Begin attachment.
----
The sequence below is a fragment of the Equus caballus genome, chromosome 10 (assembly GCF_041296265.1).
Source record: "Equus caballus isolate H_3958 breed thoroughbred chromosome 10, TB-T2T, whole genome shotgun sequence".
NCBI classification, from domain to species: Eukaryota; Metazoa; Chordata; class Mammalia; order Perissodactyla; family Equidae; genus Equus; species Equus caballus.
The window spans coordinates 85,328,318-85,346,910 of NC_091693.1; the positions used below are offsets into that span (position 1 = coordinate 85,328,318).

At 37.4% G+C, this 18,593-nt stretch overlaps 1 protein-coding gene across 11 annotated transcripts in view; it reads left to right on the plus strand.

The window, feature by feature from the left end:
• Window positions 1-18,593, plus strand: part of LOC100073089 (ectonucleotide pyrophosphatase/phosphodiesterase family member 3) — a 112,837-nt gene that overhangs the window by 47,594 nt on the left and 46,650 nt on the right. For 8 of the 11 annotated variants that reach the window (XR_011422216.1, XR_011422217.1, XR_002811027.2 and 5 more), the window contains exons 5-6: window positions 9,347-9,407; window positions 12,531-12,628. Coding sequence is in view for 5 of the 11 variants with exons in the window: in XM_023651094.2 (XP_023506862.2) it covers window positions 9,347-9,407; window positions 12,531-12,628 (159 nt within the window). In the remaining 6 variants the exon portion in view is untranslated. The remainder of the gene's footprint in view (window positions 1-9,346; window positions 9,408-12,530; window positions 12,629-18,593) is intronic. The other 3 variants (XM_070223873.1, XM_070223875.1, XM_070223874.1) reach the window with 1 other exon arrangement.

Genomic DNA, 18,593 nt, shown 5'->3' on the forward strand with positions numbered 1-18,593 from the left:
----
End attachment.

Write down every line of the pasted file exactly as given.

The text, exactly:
The sequence below is a fragment of the Equus caballus genome, chromosome 10 (assembly GCF_041296265.1).
Source record: "Equus caballus isolate H_3958 breed thoroughbred chromosome 10, TB-T2T, whole genome shotgun sequence".
NCBI classification, from domain to species: Eukaryota; Metazoa; Chordata; class Mammalia; order Perissodactyla; family Equidae; genus Equus; species Equus caballus.
The window spans coordinates 85,328,318-85,346,910 of NC_091693.1; the positions used below are offsets into that span (position 1 = coordinate 85,328,318).

At 37.4% G+C, this 18,593-nt stretch overlaps 1 protein-coding gene across 11 annotated transcripts in view; it reads left to right on the plus strand.

The window, feature by feature from the left end:
• Window positions 1-18,593, plus strand: part of LOC100073089 (ectonucleotide pyrophosphatase/phosphodiesterase family member 3) — a 112,837-nt gene that overhangs the window by 47,594 nt on the left and 46,650 nt on the right. For 8 of the 11 annotated variants that reach the window (XR_011422216.1, XR_011422217.1, XR_002811027.2 and 5 more), the window contains exons 5-6: window positions 9,347-9,407; window positions 12,531-12,628. Coding sequence is in view for 5 of the 11 variants with exons in the window: in XM_023651094.2 (XP_023506862.2) it covers window positions 9,347-9,407; window positions 12,531-12,628 (159 nt within the window). In the remaining 6 variants the exon portion in view is untranslated. The remainder of the gene's footprint in view (window positions 1-9,346; window positions 9,408-12,530; window positions 12,629-18,593) is intronic. The other 3 variants (XM_070223873.1, XM_070223875.1, XM_070223874.1) reach the window with 1 other exon arrangement.

Genomic DNA, 18,593 nt, shown 5'->3' on the forward strand with positions numbered 1-18,593 from the left: